Search This Blog

Tuesday, March 29, 2011

What You See in the Dark by Manuel Munoz

What You See in the Dark is one of the ARCs from Algonquin books. 

In the quiet town of Bakersfield, CA, a young woman works in a shoe store and a handsome young man tends bar.  She is Latino; he is the handsomest, most desirable man in town.  

In 1959, this romance is closely watched by the entire town.  The narrator (who isn't identified immediately) is one of the individuals watching the courting couple, which gives a strangely sinister feeling to the narrative.

"A very plain girl, not too tall, with slender hips, and hair as dark as her mother's."    The narrator goes on to say that the girl walked to work each day and walked home alone after work.  "And that's how it should have stayed, a plain girl like that all alone."  

Soon " that girl" as the narrator often refers to Teresa--is riding with Dan Watson.  The narrator seems to know a lot of detail about the girl and the romance.  But who is the narrator?

The sense of menace is omnipresent, although the details are quite mundane.  In one scene, the narrator is at the drive-in, describing what is going on in the dark, not specifically with Dan and Teresa, but with all of the couples.  At this point, you realize the narrator is a girl and that she is also at the drive-in with her boyfriend.  

Chapter Two is from the perspective of the Actress (who becomes "this girl"   and is also never named) who is on her way to Bakersfield to meet with the Famous Director about the location of a motel.  She goes over and over the script, wondering about her part and some of the requirements.  She knows how important the role is, not because it is a large role, she will only be in the first third of the film, and then " she was going to disappear. Violently."    The Director, however, "was in the midst of doing something extraordinary and uncanny with some actresses, finessing their star wattage and burnishing it into a singular, almost iconic image." 

The story shifts to Arlene Watson, Dan's mother, who waits tables in the local diner and runs a motel.  She is bitter because her husband left her for another woman.  The Actress has entered the diner and tries to deflect interest by denying that she is an actress or famous.  When Arlene's hotel is under consideration, she refuses to allow its use as a film location because the Actress lied about who she was in the diner.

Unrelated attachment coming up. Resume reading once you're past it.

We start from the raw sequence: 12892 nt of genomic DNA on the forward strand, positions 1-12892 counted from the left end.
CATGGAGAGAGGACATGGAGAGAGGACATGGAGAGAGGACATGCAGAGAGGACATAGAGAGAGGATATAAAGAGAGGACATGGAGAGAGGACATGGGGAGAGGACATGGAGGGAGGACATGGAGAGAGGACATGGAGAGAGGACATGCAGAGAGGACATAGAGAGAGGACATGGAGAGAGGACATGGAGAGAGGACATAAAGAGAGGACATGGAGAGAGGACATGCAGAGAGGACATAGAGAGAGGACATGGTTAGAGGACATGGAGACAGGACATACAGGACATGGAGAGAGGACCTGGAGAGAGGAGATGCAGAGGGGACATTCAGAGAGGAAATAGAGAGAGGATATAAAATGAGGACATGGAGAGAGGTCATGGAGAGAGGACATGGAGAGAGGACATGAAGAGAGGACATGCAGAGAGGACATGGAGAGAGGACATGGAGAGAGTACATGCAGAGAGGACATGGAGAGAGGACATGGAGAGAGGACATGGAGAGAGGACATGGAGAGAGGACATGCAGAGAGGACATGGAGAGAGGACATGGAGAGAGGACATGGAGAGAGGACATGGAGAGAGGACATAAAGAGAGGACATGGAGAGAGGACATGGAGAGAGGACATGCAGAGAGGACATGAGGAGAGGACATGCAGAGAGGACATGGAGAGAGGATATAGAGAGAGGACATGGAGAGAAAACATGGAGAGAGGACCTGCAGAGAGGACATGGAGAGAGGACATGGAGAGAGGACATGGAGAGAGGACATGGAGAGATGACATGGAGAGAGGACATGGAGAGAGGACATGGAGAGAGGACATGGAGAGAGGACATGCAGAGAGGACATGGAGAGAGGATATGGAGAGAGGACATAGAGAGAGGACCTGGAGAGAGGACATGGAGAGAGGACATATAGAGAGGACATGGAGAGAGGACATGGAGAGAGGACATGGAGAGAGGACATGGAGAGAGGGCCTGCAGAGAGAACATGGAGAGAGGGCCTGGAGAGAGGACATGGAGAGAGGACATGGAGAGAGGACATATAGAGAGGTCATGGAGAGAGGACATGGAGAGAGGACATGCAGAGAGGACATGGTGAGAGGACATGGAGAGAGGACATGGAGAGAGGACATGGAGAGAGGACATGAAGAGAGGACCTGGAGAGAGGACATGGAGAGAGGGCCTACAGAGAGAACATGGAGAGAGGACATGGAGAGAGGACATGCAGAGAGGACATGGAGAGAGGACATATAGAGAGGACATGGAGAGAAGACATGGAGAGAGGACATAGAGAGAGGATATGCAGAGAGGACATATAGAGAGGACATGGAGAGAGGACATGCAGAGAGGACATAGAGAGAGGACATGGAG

The making of the film and the romance of Teresa and Dan  take place simultaneously.  Until the night of the local premiere, when the romance ends in violence and death...

The perspective shifts, the chronology shifts.  There is menace, loneliness and longing, a murder, and the set of a very famous movie by a director who hugely influenced film.  Even if you haven't read any of the hype of the novel, the name of the movie springs to mind long before the shower scene is described. 

What You See in the Dark has the black-and-white film noir sense throughout. The unusual approach to the story worked for me, as did the author's prose.  The initial suspense was difficult, however, and I found myself putting the book down and coming back later.  Fortunately, the author didn't attempt to carry that tension throughout--although the technique was quite successfully Hitchcockian, it was also a bit stressful. 

Munoz is a new author for me, but a talented one who has managed to blend several threads and weave an unusual novel.

Fiction.  Contemporary Fiction.  2011.  272 pages.


  1. This sounds quite interesting although I think I know what you mean about the suspense being stressful. I do not like that either. Still the book sounds unusual.

  2. I have a copy of this book thanks to Algonquin Books too and it definitely sounds like an interesting read. Not in the mood for noir right now but I would like to check it out. Really enjoyed reading your thoughts on this one!

  3. Caroline - The beginning was really suspenseful, but that portion didn't last too long. There was never anything graphic. Munoz is a skilled writer; his use of second person narration, multiple perspectives, symbolic imagery worked smoothly. Not a happy story, but a well-told one.

    Iliana - I'll be interested in hearing what you think. I'm still thinking about it.